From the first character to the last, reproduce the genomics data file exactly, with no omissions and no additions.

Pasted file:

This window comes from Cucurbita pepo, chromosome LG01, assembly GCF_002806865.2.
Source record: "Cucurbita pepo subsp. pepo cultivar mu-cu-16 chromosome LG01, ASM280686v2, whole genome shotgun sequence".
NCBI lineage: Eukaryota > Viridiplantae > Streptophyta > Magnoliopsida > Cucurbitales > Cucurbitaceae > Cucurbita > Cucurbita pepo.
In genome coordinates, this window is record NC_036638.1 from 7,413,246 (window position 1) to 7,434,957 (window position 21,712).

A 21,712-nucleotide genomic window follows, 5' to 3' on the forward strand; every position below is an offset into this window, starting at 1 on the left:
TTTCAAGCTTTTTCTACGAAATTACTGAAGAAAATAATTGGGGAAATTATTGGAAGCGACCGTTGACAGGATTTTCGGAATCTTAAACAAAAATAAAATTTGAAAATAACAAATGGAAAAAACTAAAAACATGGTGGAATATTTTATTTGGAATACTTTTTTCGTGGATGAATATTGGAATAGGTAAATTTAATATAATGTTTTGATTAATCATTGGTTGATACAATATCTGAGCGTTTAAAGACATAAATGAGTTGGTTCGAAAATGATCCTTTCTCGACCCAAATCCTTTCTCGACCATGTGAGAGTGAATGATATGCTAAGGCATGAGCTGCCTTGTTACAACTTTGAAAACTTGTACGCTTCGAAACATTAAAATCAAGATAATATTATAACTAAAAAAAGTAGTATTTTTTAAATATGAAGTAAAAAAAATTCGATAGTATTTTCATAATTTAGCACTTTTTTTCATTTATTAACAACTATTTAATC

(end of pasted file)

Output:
This window comes from Cucurbita pepo, chromosome LG01, assembly GCF_002806865.2.
Source record: "Cucurbita pepo subsp. pepo cultivar mu-cu-16 chromosome LG01, ASM280686v2, whole genome shotgun sequence".
NCBI lineage: Eukaryota > Viridiplantae > Streptophyta > Magnoliopsida > Cucurbitales > Cucurbitaceae > Cucurbita > Cucurbita pepo.
In genome coordinates, this window is record NC_036638.1 from 7,413,246 (window position 1) to 7,434,957 (window position 21,712).

A 21,712-nucleotide genomic window follows, 5' to 3' on the forward strand; every position below is an offset into this window, starting at 1 on the left:
TTTCAAGCTTTTTCTACGAAATTACTGAAGAAAATAATTGGGGAAATTATTGGAAGCGACCGTTGACAGGATTTTCGGAATCTTAAACAAAAATAAAATTTGAAAATAACAAATGGAAAAAACTAAAAACATGGTGGAATATTTTATTTGGAATACTTTTTTCGTGGATGAATATTGGAATAGGTAAATTTAATATAATGTTTTGATTAATCATTGGTTGATACAATATCTGAGCGTTTAAAGACATAAATGAGTTGGTTCGAAAATGATCCTTTCTCGACCCAAATCCTTTCTCGACCATGTGAGAGTGAATGATATGCTAAGGCATGAGCTGCCTTGTTACAACTTTGAAAACTTGTACGCTTCGAAACATTAAAATCAAGATAATATTATAACTAAAAAAAGTAGTATTTTTTAAATATGAAGTAAAAAAAATTCGATAGTATTTTCATAATTTAGCACTTTTTTTCATTTATTAACAACTATTTAATC